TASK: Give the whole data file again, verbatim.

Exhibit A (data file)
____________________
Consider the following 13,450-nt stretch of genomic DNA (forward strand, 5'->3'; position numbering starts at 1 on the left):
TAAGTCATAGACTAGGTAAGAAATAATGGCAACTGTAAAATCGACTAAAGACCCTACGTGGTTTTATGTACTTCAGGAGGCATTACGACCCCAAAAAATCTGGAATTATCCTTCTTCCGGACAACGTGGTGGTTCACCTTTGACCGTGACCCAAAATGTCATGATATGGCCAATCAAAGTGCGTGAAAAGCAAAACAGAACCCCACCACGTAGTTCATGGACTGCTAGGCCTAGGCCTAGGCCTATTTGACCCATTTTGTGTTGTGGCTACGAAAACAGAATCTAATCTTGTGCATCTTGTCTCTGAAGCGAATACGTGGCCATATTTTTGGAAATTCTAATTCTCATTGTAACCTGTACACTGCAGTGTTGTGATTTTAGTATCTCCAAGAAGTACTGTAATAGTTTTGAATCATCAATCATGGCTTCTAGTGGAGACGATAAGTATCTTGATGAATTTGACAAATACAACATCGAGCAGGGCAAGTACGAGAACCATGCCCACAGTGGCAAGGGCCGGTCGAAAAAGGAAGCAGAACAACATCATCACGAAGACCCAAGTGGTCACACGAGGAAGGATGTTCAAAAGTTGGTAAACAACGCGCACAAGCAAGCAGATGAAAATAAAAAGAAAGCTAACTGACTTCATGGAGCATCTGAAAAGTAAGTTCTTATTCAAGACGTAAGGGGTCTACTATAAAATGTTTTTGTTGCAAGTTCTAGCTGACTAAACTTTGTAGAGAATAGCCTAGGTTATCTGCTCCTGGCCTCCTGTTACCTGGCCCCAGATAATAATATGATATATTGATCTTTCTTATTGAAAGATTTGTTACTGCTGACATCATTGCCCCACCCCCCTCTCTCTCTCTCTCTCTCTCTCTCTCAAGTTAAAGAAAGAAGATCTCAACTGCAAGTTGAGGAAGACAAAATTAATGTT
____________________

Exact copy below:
Consider the following 13,450-nt stretch of genomic DNA (forward strand, 5'->3'; position numbering starts at 1 on the left):
TAAGTCATAGACTAGGTAAGAAATAATGGCAACTGTAAAATCGACTAAAGACCCTACGTGGTTTTATGTACTTCAGGAGGCATTACGACCCCAAAAAATCTGGAATTATCCTTCTTCCGGACAACGTGGTGGTTCACCTTTGACCGTGACCCAAAATGTCATGATATGGCCAATCAAAGTGCGTGAAAAGCAAAACAGAACCCCACCACGTAGTTCATGGACTGCTAGGCCTAGGCCTAGGCCTATTTGACCCATTTTGTGTTGTGGCTACGAAAACAGAATCTAATCTTGTGCATCTTGTCTCTGAAGCGAATACGTGGCCATATTTTTGGAAATTCTAATTCTCATTGTAACCTGTACACTGCAGTGTTGTGATTTTAGTATCTCCAAGAAGTACTGTAATAGTTTTGAATCATCAATCATGGCTTCTAGTGGAGACGATAAGTATCTTGATGAATTTGACAAATACAACATCGAGCAGGGCAAGTACGAGAACCATGCCCACAGTGGCAAGGGCCGGTCGAAAAAGGAAGCAGAACAACATCATCACGAAGACCCAAGTGGTCACACGAGGAAGGATGTTCAAAAGTTGGTAAACAACGCGCACAAGCAAGCAGATGAAAATAAAAAGAAAGCTAACTGACTTCATGGAGCATCTGAAAAGTAAGTTCTTATTCAAGACGTAAGGGGTCTACTATAAAATGTTTTTGTTGCAAGTTCTAGCTGACTAAACTTTGTAGAGAATAGCCTAGGTTATCTGCTCCTGGCCTCCTGTTACCTGGCCCCAGATAATAATATGATATATTGATCTTTCTTATTGAAAGATTTGTTACTGCTGACATCATTGCCCCACCCCCCTCTCTCTCTCTCTCTCTCTCTCTCTCAAGTTAAAGAAAGAAGATCTCAACTGCAAGTTGAGGAAGACAAAATTAATGTT